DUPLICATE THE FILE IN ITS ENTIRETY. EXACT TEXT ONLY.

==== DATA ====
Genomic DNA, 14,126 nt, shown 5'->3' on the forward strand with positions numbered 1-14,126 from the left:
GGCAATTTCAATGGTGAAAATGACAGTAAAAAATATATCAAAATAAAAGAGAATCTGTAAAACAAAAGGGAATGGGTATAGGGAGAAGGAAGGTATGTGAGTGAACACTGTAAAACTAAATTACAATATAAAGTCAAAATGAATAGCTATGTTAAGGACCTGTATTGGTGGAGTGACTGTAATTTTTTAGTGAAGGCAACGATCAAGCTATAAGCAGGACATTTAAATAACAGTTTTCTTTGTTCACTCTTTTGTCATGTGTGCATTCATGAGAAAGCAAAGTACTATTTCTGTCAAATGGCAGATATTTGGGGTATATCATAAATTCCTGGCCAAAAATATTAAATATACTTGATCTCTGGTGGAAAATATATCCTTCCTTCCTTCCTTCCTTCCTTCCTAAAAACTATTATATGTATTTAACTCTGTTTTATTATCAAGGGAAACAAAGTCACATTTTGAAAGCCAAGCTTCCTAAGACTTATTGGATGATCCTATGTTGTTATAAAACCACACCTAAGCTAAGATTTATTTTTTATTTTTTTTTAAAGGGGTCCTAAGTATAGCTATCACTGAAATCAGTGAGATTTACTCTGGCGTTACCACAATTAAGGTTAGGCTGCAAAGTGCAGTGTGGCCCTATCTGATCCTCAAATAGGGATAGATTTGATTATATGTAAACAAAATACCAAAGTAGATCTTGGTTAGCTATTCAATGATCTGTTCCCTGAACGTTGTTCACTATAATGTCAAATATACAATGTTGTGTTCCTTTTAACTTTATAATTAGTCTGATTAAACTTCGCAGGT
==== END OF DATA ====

Genomic DNA, 14,126 nt, shown 5'->3' on the forward strand with positions numbered 1-14,126 from the left:
GGCAATTTCAATGGTGAAAATGACAGTAAAAAATATATCAAAATAAAAGAGAATCTGTAAAACAAAAGGGAATGGGTATAGGGAGAAGGAAGGTATGTGAGTGAACACTGTAAAACTAAATTACAATATAAAGTCAAAATGAATAGCTATGTTAAGGACCTGTATTGGTGGAGTGACTGTAATTTTTTAGTGAAGGCAACGATCAAGCTATAAGCAGGACATTTAAATAACAGTTTTCTTTGTTCACTCTTTTGTCATGTGTGCATTCATGAGAAAGCAAAGTACTATTTCTGTCAAATGGCAGATATTTGGGGTATATCATAAATTCCTGGCCAAAAATATTAAATATACTTGATCTCTGGTGGAAAATATATCCTTCCTTCCTTCCTTCCTTCCTTCCTAAAAACTATTATATGTATTTAACTCTGTTTTATTATCAAGGGAAACAAAGTCACATTTTGAAAGCCAAGCTTCCTAAGACTTATTGGATGATCCTATGTTGTTATAAAACCACACCTAAGCTAAGATTTATTTTTTATTTTTTTTTAAAGGGGTCCTAAGTATAGCTATCACTGAAATCAGTGAGATTTACTCTGGCGTTACCACAATTAAGGTTAGGCTGCAAAGTGCAGTGTGGCCCTATCTGATCCTCAAATAGGGATAGATTTGATTATATGTAAACAAAATACCAAAGTAGATCTTGGTTAGCTATTCAATGATCTGTTCCCTGAACGTTGTTCACTATAATGTCAAATATACAATGTTGTGTTCCTTTTAACTTTATAATTAGTCTGATTAAACTTCGCAGGT